Another Look at Tuition Deals
I enjoyed your article on Special Deals on College Tuition. Is the low-income test to qualify for free tuition also based on your overall net worth as well?
Even though these schools are offering to cover families' costs as long as they earn less than about $35,000 to $60,000 per year, the calculations are actually more complicated than that.
The colleges generally consider income first but then also look at assets -- so rich people without regular jobs don't try to take advantage of the system. Harvard, for example, counts taxable as well as non-taxable income then considers assets on a case-by-case basis -- including home equity and retirement and other savings. The University of North Carolina at Chapel Hill uses adjusted gross income as the first test (200% of the poverty level, which is now $37,000) then looks at assets such as home equity and some savings.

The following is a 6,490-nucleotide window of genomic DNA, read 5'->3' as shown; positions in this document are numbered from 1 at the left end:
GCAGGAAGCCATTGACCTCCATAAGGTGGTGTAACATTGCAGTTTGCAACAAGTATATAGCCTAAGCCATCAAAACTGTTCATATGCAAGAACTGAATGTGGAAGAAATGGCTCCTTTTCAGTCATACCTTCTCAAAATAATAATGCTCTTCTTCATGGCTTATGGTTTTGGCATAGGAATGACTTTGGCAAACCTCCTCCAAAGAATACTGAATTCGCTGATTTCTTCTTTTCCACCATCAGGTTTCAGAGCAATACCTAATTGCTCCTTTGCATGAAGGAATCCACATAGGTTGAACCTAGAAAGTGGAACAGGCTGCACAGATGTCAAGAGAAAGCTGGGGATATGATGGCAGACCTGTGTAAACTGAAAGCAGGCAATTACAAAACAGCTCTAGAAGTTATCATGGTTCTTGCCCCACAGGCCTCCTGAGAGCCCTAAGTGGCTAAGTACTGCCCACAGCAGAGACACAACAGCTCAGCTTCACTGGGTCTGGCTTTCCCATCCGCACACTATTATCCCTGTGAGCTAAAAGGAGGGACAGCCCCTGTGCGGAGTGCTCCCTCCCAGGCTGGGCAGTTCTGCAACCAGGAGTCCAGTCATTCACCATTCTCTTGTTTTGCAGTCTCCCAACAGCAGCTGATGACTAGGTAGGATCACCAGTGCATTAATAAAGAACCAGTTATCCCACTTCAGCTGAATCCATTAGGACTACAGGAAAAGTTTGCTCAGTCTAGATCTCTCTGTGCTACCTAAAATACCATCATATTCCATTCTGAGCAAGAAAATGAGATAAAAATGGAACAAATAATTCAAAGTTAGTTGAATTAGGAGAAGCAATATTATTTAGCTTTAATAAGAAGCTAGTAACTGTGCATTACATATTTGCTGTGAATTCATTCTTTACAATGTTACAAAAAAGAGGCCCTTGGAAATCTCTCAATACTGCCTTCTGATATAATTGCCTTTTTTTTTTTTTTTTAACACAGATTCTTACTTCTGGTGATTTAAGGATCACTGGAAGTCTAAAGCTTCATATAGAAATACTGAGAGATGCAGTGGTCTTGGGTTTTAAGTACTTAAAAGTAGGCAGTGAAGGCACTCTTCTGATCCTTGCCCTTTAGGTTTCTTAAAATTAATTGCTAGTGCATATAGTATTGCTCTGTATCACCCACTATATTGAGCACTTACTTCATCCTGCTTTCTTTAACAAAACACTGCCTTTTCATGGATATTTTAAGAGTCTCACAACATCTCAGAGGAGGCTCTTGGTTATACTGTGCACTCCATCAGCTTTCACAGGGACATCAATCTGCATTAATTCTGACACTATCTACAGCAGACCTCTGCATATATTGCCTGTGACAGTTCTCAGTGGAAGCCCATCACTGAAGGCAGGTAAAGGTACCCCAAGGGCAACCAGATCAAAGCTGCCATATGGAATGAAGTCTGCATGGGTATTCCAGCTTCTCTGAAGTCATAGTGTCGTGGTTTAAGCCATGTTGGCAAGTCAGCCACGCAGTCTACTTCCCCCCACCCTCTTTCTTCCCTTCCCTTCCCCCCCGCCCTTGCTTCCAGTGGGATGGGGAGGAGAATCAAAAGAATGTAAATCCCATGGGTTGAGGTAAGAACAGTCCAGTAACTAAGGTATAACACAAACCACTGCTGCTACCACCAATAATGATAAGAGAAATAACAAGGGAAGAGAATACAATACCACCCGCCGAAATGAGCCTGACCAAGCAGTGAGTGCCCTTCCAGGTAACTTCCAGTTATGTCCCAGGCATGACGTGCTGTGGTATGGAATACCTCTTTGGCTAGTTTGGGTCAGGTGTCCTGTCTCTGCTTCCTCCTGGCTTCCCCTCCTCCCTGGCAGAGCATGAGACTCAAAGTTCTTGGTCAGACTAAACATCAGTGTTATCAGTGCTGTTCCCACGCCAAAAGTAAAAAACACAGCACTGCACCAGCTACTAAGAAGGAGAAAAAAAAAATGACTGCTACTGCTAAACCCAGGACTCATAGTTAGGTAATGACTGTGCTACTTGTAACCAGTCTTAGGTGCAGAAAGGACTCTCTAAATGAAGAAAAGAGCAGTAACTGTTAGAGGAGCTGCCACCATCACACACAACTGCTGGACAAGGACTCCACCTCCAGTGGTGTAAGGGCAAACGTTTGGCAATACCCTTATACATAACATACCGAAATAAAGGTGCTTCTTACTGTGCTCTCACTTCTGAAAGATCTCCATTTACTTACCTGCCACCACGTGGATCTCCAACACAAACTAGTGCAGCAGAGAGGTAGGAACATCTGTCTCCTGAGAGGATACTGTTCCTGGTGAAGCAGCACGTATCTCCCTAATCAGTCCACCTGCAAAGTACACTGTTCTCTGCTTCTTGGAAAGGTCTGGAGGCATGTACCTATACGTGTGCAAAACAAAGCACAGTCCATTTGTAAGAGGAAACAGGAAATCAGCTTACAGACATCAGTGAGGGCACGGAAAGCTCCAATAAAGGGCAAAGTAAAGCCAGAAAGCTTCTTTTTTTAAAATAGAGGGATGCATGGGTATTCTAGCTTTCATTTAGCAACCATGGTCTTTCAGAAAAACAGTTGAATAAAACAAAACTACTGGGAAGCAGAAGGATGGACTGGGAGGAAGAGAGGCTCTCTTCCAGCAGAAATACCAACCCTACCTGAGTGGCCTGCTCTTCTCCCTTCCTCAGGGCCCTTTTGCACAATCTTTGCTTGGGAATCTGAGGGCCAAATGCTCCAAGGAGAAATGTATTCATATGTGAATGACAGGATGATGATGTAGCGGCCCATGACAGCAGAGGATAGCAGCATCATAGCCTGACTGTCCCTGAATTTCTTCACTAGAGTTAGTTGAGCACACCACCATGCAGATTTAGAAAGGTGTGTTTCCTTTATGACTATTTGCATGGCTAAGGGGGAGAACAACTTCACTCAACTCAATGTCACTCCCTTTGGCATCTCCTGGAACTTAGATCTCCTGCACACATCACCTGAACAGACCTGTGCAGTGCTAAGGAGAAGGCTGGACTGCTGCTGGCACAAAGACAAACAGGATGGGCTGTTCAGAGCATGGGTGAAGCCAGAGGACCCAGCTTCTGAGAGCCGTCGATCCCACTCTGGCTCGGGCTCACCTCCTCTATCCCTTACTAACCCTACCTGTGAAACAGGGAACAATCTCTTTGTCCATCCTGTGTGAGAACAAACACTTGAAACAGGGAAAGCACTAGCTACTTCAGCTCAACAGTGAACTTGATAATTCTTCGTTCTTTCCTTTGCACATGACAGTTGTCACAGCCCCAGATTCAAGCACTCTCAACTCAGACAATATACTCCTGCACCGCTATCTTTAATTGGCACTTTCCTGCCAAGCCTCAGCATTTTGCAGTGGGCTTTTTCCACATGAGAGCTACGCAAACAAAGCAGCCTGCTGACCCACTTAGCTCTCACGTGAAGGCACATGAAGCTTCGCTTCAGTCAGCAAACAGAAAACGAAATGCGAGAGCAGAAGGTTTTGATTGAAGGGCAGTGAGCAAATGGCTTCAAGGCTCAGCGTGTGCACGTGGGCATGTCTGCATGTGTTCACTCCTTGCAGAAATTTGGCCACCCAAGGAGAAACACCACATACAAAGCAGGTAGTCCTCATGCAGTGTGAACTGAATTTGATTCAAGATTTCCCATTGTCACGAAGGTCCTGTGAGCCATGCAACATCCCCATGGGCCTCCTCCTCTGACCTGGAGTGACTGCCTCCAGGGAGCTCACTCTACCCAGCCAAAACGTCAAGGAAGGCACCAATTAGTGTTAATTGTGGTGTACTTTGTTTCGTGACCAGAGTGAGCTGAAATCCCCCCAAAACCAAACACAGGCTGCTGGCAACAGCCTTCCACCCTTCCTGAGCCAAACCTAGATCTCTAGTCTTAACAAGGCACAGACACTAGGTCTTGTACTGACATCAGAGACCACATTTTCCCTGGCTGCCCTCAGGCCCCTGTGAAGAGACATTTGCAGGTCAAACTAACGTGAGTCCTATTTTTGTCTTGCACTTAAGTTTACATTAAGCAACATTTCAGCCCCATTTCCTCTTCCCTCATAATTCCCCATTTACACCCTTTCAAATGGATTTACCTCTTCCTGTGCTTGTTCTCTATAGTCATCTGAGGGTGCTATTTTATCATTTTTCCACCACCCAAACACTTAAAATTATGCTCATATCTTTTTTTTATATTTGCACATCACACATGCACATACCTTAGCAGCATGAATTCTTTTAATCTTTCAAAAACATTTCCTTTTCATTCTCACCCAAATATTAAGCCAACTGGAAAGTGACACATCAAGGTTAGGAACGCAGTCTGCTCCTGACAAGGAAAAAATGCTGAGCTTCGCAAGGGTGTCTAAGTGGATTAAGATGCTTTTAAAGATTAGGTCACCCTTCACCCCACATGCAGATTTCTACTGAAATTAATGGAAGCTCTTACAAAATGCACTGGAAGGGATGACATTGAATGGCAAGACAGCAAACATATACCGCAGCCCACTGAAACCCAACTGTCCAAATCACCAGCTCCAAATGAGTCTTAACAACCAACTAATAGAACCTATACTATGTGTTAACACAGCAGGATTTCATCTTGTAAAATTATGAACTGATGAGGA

Even though the actual calculations are more complex, the schools started publicizing the income limits as a way to let people know that this financial aid is available. Most of these colleges always provided generous financial aid -- about 50% of Harvard's students receive some need-based grant aid, for example -- but many people didn't realize how much help they could get. "We needed to speak about our financial aid program in a simple, clear way in order to recruit talented students from low-income families who weren't applying because they didn't think the aid was available," says Sally Donahue, director of financial aid at Harvard.
Don't worry too much about the specific limits. You don't need to apply separately for these programs. You just need to submit the standard aid forms and may get a hefty aid package even if you don't get the full ride. About 1,000 families earning $100,000 or more still get need-based grant aid at Harvard, says Donahue. UNC-Chapel Hill meets 100% of families' need for everyone -- it's just that families with more money might have more loans in their financial aid packages.
The toughest part for most of these programs: You need to get accepted into the school first -- quite a feat when Harvard accepts fewer than 10% of its applicants.
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